Experts in the Legend of Robin Hood have dismissed a ballad that claims the famous outlaw had another love interest before Maid Marian.
Archivists at Nottinghamshire County Council have on file in its Valentine’s archive records a ballad entitled: ‘Robin Hood’s Birth, Breeding, Valour and Marriage’. His love interest before Maid Marian in the ballad is said to be Clorinda, the Queen of the Shepherdesses.
The ballad features in Joseph Ritson’s collection ‘Robin Hood: a Collection of All the Ancient Poems, Songs and Ballads now extant, Relative to that Celebrated English Outlaw: to which are prefixed, Historical Anecdotes of His Life’, published in 1840 (Nottinghamshire County Council Archives’ Rare Book Collection). It includes the following lines:
Clorinda said, Tell me your name, gentle sir;
And he said, ‘Tis bold Robin Hood:
Squire Gamwel’s my uncle, but all my delight
Is to dwell in the merry Sherwood.
For ‘tis a fine life, and ‘tis void of all strife.
‘So ‘tis, sir,’ Clorinda reply’d;
‘But oh,’ said bold Robin, ‘How sweet would it be,
If Clorinda would be my bride!’
She blusht at the motion; yet, after a pause
Said, Yes, sir, and with all my heart;
‘Then let’s send for a priest,’ said Robin Hood,
‘And be married before we do part.’
But she said, It may not be so, gentle sir,
For I must be at Titbury feast;
And if Robin Hood will go thither with me,
I’ll make him the most welcome guest.
But it is understood that the ballad would have been written a long time after the initial tales of Robin Hood were known. That is the view of Ralph Needham, a historian from Mapperley who appears at Nottinghamshire County Council’s annual Robin Hood Festival each August as Sir Ralph of Epperstone, and is an expert on the Legend of Robin Hood.
He said: “Academic research into the origins of this ballad has been undertaken in the past which determined that the ballad had been composed for the annual bull running at Tutbury (referenced as Titbury in the ballad).
“It is certainly not seen as a mainstream story within the Legend of Robin Hood. That is part of the beauty but also the curse of Robin Hood that because the story has meant different things to different people down the centuries and the well known tales have been open to interpretation with later material such as this ballad.”
And despite the universally known love story between Robin and Marian, Ralph Needham says that while there are many references to Robin and Marian as a couple in the Tales of Robin Hood, there are very few romance scenes themselves.
One of those involving romance does features a lesser known Robin Hood story centred around Robin and Alan a Dale, one of his Merry Men.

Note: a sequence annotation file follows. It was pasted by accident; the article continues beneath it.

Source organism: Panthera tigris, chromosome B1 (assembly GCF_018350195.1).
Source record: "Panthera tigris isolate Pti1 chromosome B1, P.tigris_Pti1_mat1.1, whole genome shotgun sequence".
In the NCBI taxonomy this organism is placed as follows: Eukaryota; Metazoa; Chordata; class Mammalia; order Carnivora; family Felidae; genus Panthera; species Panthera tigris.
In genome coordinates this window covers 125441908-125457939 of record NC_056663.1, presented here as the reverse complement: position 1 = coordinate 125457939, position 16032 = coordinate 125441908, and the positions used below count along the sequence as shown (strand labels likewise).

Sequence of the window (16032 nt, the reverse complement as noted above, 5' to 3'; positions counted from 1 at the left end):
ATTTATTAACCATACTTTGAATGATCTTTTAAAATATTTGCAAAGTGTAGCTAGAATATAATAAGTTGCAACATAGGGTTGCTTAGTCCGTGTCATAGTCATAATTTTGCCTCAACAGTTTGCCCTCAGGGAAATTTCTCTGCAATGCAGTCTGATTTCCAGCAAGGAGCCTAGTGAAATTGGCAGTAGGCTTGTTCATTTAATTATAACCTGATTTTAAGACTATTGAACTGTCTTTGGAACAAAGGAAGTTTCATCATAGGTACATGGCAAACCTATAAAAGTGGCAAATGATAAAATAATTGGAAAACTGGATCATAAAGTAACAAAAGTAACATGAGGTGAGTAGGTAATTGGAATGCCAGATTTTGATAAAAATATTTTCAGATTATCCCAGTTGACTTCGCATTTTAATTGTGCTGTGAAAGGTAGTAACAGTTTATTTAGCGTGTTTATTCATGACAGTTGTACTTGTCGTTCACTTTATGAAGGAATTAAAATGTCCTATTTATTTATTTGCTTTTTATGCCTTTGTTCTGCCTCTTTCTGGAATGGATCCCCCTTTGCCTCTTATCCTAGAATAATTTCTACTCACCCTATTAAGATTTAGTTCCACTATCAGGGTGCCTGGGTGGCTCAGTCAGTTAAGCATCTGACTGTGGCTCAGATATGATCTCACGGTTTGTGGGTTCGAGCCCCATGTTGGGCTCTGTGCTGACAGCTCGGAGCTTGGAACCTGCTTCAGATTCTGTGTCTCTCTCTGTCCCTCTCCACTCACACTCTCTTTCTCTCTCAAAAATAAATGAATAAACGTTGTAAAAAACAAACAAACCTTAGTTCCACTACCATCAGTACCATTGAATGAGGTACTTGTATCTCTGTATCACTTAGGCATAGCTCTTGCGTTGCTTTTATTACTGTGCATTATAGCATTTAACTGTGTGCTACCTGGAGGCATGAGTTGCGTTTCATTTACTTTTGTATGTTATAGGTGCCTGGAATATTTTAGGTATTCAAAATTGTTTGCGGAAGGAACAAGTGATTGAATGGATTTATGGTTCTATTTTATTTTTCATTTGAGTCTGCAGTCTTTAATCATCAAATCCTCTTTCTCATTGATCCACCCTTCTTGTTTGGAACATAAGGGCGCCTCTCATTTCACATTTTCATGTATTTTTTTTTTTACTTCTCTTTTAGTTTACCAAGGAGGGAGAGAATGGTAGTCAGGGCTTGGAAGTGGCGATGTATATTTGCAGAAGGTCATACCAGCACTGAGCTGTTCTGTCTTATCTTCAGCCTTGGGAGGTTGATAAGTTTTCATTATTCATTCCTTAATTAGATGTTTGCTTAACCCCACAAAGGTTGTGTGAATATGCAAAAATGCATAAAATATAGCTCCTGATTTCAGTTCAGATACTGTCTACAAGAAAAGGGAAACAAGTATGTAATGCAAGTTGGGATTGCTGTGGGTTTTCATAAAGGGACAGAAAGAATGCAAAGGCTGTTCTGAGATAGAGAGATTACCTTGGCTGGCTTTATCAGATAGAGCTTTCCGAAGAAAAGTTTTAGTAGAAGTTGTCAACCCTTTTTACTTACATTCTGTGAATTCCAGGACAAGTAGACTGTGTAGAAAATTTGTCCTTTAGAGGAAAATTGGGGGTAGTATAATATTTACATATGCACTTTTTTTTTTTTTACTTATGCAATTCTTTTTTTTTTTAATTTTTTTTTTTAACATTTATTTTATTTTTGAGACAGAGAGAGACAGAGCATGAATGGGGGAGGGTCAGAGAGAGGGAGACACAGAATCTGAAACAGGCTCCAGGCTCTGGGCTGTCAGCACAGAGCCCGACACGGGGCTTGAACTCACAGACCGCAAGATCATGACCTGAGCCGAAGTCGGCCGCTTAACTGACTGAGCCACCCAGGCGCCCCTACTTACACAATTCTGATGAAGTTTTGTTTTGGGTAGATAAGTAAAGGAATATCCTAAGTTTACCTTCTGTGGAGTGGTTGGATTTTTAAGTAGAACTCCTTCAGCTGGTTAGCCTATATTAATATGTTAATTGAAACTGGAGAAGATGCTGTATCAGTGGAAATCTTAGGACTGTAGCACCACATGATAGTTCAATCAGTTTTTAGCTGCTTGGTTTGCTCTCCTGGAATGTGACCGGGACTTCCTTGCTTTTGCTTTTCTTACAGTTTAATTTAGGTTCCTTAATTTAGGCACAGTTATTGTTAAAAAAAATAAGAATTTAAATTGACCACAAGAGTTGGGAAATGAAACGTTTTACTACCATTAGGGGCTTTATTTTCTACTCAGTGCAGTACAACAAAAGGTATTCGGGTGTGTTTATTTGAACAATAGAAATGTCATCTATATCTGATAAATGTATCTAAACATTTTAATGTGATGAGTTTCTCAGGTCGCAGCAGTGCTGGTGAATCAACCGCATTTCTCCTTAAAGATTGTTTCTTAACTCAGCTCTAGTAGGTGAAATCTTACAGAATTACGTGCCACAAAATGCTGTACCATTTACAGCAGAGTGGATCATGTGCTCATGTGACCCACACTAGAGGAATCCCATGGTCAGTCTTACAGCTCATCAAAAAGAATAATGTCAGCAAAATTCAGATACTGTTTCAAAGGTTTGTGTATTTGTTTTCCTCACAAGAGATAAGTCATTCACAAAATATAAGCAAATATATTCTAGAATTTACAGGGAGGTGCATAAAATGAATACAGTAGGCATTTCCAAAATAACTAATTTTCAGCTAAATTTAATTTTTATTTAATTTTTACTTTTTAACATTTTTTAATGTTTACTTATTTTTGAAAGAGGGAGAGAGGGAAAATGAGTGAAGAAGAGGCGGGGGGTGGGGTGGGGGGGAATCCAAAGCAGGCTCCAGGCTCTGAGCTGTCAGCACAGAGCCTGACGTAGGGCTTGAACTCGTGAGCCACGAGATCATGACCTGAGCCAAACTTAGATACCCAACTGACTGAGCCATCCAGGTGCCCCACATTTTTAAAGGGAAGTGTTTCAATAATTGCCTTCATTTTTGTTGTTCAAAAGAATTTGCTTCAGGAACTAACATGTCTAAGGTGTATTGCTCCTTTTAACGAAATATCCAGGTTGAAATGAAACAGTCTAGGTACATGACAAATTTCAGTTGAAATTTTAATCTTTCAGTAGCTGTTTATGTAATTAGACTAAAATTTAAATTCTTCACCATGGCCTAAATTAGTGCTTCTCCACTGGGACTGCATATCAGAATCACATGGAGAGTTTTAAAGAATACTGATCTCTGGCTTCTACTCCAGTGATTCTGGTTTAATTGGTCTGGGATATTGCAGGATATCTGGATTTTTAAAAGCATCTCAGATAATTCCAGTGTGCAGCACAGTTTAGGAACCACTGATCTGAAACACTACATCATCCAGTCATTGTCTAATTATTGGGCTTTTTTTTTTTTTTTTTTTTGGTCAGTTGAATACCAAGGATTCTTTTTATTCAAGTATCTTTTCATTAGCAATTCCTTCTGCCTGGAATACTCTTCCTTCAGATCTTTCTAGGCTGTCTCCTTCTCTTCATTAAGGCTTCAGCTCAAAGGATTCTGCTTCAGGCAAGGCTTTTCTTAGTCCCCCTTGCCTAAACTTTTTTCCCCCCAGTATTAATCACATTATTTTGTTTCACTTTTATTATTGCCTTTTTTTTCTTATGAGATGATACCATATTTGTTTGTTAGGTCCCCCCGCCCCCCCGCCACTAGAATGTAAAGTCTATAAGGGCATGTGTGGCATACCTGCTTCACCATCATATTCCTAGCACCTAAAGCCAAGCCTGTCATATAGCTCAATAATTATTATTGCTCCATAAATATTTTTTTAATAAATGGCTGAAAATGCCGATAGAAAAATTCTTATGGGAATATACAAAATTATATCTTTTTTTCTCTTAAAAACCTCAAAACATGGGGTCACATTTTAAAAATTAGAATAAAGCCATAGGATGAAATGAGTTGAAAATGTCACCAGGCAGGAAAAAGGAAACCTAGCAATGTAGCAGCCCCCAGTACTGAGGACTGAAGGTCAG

Ralph explains: “Robin and Little John were in the woods and they spotted a happy cheery lad in his early 20s. They then spotted him again some time later weeping and lamenting and asked him what was wrong. He explained that the Lady he loved, Alice, was due to marry a noble knight in a couple of days’ time, because that is what her parents wanted – but he was a horrible man.
“Robin vowed to help and dressed up as a minstrel on the day of the wedding and met the clergyman at the church who explained there was a wedding taking place. Robin asked if music was needed and the bishop agreed it would be a good idea to mark the wedding of the old knight and his new bride.
“The bride was not cheerful when she arrived, and the old knight’s soldiers were on hand as his entourage, then Robin’s outlaws appeared and surrounded the church and Robin said that there would be no wedding and that the lady was instead in love with Alan a Dale.
“The bride to be agreed that she was in love with Alan a Dale, and Robin said that they would marry instead, but the bishop said that in order for the marriage to go ahead, the banns would have to be read three times.
“Friar Tuck read them three times – then for good measure Little John leapt into the pulpit and read them several more times in order for the ceremony to go ahead! Alan a Dale and the bride were then married.
“While a lesser known story from the Legend of Robin Hood, it is a good example in relation to romance and shows the sorts of arranged marriages in those days, back in the 1200s. In respect of parents, they would often be keen for a daughter to marry into the rich and powerful gentry, as it helped give then a greater chance to preserve and protect the family for future generations.”